Life at the Shallow End
Chapter One

Life at the Shallow End What on earth possesses a parent to saddle a child with a ridiculous name like Apple, or Peaches or Dweezil?

Don't these parents have a pang of guilt when they stand in the park shouting, 'Fifi! Come along Fifi!' and a child, rather than a poodle, runs up?

I think there should be some sort of law which allows kids to choose their own name if they don't like the one their parents have lumbered them with. There'd have to be an age restriction of course, like you couldn't pick your new name until you were a teenager, otherwise you might grow up being called Tinky Winky, Barbie or Cinderella, and you wouldn't even have the satisfaction of blaming the parentals as it would be all your fault.

'But, darling, you wanted that name. We weren't happy, but as it was the law we had no choice but to let you call yourself Snow White. Don't blame us! Blame yourself!'

I think it's very important that you suit your name, and how can the parentals know how you're going to turn out when they give you your name at the point in your life when you're nothing more than a screaming wrinkly bundle of skin lying in a cot? Who wants to go to college and have to register as Angelchild if there's nothing remotely angelic about you? Or what about if you're called Willow, but look more like a great big gnarled oak tree?

I really understand how minging it is to have a name which doesn't suit your looks or personality, and that's because my parents named me...wait for it...drum roll...Electra. Electra Brown.

Electra! What possessed them? What were they thinking of giving me an exotic Greek name when I'm as English as fish and chips and wet bank holiday weekends, and I've got bog-standard Brown as a surname?

I know what they were doing. Mum's older sister, Victoria, and her American husband, Hamp Hampshire, thought they were being all trendy and alternative calling their daughter after the place where she was conceived, a swish apartment on Madison Avenue in New York. So when I was born three months later than my cousin Madison, Mum and Dad thought they'd do the same with me. But I didn't start life in one of New York's smartest streets. I started life in Greece, specifically in the Electra Self Catering Apartments. Mum and Dad haven't actually admitted this of course, they always just say that it's where they spent their honeymoon, but as they had a September wedding and I arrived, late, on the 5th July, go figure! It could have been worse I suppose. I could have been named Faliraki Brown.

I am so not a Greek girl. Angela Panteli's parents own a restaurant in the High Street, The Galloping Greek, and Ange and her sisters are all olive-skinned, dark-eyed exotic beauties. Nothing about me is remotely exotic or Greek. I don't even like moussaka because of the aubergines. Aubergines are vegetables of the devil in my opinion. They taste like a bit of old bath sponge soaked in day-old liquidized vomit and I think there's something deeply suspicious about the sort of people who like vomity veg.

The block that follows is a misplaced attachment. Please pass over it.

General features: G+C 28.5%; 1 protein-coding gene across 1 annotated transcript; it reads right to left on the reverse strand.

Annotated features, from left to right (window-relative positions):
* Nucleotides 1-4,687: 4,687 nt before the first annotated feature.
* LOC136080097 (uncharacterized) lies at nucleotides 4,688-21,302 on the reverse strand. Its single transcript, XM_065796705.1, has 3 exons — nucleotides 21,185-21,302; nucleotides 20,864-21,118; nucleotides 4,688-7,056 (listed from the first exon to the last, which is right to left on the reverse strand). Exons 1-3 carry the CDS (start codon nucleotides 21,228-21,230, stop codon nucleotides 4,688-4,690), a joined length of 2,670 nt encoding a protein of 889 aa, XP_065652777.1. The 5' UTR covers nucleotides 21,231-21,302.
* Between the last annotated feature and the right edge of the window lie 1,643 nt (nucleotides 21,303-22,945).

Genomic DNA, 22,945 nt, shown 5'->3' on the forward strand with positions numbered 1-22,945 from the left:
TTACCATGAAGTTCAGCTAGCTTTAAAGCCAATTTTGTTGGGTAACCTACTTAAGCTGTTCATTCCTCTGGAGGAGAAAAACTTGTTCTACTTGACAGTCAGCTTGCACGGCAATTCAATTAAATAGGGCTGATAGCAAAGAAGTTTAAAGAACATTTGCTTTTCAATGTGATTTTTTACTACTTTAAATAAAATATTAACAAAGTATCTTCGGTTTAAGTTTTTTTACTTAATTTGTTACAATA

I've got a pale face as wide as a satellite dish, and straight hair that can at best be described as dishwater-blonde, but is really on the light-brown side of mouse. I don't look like I think an Electra should look, I've never felt like an Electra, and I hate it when people say, 'How unusual!' when they hear my name. I don't want to be unusual. If you've got a face like a white dinner plate and mousy hair, you're designed to blend in, not stand out. And it's hard to blend in when you're called Electra, which if you're not Greek has a slightly dodgy porn-star or drag-queen ring to it. I don't even suit its meaning. I looked it up once. Apparently it means The Bright One.

Hah! Tell that to the teachers who take Year 9 at Flora Burke's Community School and they'd have a laugh. Bottom set in French and maths, the only two lessons we're streamed in. Struggling in history and geography. Quite good at English language when I put my mind to it. Ditto Eng lit when I can be bothered to put down Teen Vogue and pick up the books we're supposed to be studying. Chemistry? No hope. Biology? Forget it.

I can't even shorten Electra to Ellie because my mum's called Ellie, short for Eleanor, though her family never call her anything other than her full name.

There was a brief phase where I toyed with the nickname Lekky, but then some of the boys at school started saying things like, 'Can I read your meter, Lekky?' with disturbing looks on their already very disturbing zitty-bum-fluff faces, so I abandoned that idea very quickly.

I thought about trying an anagram of my name, but the only word I came up with that made any sense was Treacle, and names connected with confectionery like Honey or Candy are truly tragic for anyone over the age of five. Anyway, I'd be in the school register as, Brown, Treacle. Enough said.